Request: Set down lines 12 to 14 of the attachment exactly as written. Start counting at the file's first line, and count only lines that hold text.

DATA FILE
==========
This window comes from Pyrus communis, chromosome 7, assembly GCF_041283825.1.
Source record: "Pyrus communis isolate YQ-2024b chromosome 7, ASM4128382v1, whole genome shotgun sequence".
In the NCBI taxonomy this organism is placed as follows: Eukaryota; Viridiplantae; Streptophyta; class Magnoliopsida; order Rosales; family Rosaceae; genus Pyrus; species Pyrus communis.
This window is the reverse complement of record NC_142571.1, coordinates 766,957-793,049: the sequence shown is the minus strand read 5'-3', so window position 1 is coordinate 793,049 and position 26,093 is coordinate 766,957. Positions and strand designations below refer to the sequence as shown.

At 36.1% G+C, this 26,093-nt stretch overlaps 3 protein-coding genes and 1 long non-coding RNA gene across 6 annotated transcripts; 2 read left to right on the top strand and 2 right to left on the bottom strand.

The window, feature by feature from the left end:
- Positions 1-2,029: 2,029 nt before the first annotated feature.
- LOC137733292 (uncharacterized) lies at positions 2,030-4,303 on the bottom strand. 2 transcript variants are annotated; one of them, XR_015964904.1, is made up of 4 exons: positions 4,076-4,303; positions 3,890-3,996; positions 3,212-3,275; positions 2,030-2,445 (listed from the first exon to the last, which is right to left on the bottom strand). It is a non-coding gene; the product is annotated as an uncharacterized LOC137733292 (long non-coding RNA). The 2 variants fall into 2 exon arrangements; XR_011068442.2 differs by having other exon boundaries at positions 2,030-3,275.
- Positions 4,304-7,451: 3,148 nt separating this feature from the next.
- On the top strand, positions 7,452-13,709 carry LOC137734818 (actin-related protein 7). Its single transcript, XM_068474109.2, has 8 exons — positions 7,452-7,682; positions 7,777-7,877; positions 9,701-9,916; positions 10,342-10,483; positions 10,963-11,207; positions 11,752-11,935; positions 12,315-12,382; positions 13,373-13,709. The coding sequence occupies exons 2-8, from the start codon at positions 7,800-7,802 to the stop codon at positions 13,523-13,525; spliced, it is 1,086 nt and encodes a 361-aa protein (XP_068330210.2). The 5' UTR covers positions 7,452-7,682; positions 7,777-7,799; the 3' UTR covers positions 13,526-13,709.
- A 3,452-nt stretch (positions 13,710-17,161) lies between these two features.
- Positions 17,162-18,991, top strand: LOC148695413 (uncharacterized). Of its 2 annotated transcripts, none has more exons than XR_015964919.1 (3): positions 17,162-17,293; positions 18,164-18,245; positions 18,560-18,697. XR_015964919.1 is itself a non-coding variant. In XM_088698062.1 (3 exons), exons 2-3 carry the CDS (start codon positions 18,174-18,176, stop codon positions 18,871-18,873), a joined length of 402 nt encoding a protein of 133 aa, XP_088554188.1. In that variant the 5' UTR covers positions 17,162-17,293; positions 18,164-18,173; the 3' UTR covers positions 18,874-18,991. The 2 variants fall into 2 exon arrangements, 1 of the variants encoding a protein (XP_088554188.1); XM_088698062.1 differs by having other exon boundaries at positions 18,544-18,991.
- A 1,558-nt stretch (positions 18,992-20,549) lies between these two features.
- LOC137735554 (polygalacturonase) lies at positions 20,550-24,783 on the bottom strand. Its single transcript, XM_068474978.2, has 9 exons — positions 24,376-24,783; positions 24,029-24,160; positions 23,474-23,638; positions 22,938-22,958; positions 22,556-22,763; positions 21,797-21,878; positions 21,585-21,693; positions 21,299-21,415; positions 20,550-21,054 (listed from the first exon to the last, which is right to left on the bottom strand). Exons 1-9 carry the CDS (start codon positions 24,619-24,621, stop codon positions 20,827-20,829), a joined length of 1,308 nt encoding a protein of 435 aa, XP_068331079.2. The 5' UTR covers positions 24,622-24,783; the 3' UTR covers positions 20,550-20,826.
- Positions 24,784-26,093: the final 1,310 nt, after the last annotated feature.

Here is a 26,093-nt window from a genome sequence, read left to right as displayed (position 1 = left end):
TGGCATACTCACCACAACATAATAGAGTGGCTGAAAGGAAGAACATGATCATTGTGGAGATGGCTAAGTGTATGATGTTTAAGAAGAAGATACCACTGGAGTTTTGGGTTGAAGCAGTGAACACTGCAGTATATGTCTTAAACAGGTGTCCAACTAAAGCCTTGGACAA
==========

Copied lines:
- Positions 17,162-18,991, top strand: LOC148695413 (uncharacterized). Of its 2 annotated transcripts, none has more exons than XR_015964919.1 (3): positions 17,162-17,293; positions 18,164-18,245; positions 18,560-18,697. XR_015964919.1 is itself a non-coding variant. In XM_088698062.1 (3 exons), exons 2-3 carry the CDS (start codon positions 18,174-18,176, stop codon positions 18,871-18,873), a joined length of 402 nt encoding a protein of 133 aa, XP_088554188.1. In that variant the 5' UTR covers positions 17,162-17,293; positions 18,164-18,173; the 3' UTR covers positions 18,874-18,991. The 2 variants fall into 2 exon arrangements, 1 of the variants encoding a protein (XP_088554188.1); XM_088698062.1 differs by having other exon boundaries at positions 18,544-18,991.
- A 1,558-nt stretch (positions 18,992-20,549) lies between these two features.
- LOC137735554 (polygalacturonase) lies at positions 20,550-24,783 on the bottom strand. Its single transcript, XM_068474978.2, has 9 exons — positions 24,376-24,783; positions 24,029-24,160; positions 23,474-23,638; positions 22,938-22,958; positions 22,556-22,763; positions 21,797-21,878; positions 21,585-21,693; positions 21,299-21,415; positions 20,550-21,054 (listed from the first exon to the last, which is right to left on the bottom strand). Exons 1-9 carry the CDS (start codon positions 24,619-24,621, stop codon positions 20,827-20,829), a joined length of 1,308 nt encoding a protein of 435 aa, XP_068331079.2. The 5' UTR covers positions 24,622-24,783; the 3' UTR covers positions 20,550-20,826.